Michael Moorcock Talks the History of 'Elric' and Its Future in Film

New version of classic fantasy character is "the best adaptation of the story," creator says
Titan Comics

This week sees the the release of Elric Vol. 1: The Ruby Throne, the latest comic book incarnation of Michael Moorcock’s long-lived fantasy series, with creators Julien Blondel, Robin Recht, Didier Poli and Jean Bastide creating what Moorcock himself calls “the best graphic adaptation of the story” to date. "It is perhaps the first graphic version of Elric fully to capture the sense of utter decadence I tried to convey in the books,” he added.

Talking to The Hollywood Reporter, Moorcock expands on that comment. “What this new French version does is tap the same romantic symbolism as I used in the originals and add some ideas which I might have come up with had I been writing it now,” he explains.

Referring to earlier collaborations with artist Walter Simonson, the writer says, “I’m still very proud of the work we did on Michael Moorcock’s Multiverse as well as Elric: Making of a Sorcerer. He’s an astonishing artist. We are good friends and I would work with him again in an instant,” he says, before joking, “It’s fair to say, however, that Walter doesn’t have a decadent bone in his body.”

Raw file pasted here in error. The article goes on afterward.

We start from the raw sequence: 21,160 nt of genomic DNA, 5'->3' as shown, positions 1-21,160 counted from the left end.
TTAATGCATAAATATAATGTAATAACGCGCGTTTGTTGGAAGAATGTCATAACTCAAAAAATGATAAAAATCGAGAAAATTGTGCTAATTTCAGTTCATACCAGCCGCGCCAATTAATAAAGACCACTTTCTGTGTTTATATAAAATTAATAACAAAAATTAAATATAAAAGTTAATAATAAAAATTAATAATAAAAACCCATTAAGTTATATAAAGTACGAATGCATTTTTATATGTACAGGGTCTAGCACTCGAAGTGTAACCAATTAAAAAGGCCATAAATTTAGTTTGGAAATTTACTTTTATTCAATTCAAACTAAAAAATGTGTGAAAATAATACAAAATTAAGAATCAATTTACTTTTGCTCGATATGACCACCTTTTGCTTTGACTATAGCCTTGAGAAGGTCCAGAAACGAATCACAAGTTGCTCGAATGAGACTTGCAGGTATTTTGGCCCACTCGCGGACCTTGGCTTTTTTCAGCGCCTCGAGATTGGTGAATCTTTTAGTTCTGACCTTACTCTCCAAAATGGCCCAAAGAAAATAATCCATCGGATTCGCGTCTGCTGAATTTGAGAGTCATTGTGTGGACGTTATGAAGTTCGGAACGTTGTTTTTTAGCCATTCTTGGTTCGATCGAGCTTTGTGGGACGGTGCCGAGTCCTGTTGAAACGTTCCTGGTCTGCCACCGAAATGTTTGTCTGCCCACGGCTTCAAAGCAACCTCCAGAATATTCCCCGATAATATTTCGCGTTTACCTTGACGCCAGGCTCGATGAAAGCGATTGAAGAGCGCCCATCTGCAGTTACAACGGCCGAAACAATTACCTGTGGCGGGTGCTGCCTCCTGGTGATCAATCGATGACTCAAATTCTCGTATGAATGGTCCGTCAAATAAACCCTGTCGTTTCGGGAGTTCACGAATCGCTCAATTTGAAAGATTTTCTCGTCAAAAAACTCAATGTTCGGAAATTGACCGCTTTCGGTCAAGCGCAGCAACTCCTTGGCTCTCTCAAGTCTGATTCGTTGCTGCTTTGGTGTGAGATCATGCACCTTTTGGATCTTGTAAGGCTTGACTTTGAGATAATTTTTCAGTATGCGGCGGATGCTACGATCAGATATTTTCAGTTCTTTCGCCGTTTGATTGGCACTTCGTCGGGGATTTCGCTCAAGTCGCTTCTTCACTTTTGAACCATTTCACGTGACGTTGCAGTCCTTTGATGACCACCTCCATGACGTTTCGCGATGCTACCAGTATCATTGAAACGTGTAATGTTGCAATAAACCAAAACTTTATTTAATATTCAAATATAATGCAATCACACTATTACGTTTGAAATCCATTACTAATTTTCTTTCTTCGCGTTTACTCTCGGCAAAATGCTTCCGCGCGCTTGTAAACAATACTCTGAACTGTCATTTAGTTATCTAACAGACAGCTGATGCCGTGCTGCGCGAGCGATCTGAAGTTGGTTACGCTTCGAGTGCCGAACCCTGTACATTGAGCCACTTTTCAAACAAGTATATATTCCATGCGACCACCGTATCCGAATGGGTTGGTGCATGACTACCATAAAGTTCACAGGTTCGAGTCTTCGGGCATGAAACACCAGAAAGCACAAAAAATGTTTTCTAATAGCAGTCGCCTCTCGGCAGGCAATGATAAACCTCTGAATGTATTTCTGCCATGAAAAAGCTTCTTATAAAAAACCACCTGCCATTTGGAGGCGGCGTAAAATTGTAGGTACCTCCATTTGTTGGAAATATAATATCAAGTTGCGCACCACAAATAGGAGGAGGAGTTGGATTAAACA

The Ruby Throne continues a long tradition of comic book versions of the character, which began in 1972’s Conan the Barbarian No. 14, and continued through material published by Marvel Comics, First Comics, DC Comics and BOOM! Studios, before the new Titan Comics release.

“Some of my earliest work was in comics. I tend to think in pictures and always like to write scenes possessing the dynamic you find in comics. That’s probably why the character seems to go naturally into visual media,” Moorcock reasons. “I’m extremely visual and think in terms of symbols.”

When asked about Elric’s longevity — the character first appeared in an issue of Science Fantasy in 1961 — Moorcock goes back to the universal nature of the character. “Some popular fiction is like folklore and mythology, it somehow resonates with people and can be reinterpreted again and again,” he says. “To write Elric, I went as far back to sources as much as I could — to the German and English Gothics, Melmoth in particular, and to primarily Scandinavian and Celtic mythology.”

With this much emphasis on the visual aspect of the character, it might be wondered if the time was finally right for Elric to transition into movies, following more than two decades of failed attempts. “There have been a few scripts done, but until relatively recently I wasn’t keen on the idea of a movie,” Moorcock admits.

More recently, however, “the effects at last came to serve the director, rather than the other way round,” he adds, saying that now “a good Elric could be made as long as a decent palette of symbols…was used. A consistent narrative, emphasizing the visual elements of the story, could now be done and there are directors out there now who know how to use the medium.”

Elric Vol. 1: The Ruby Throne will be released in comic stores Wednesday, Sept. 17.

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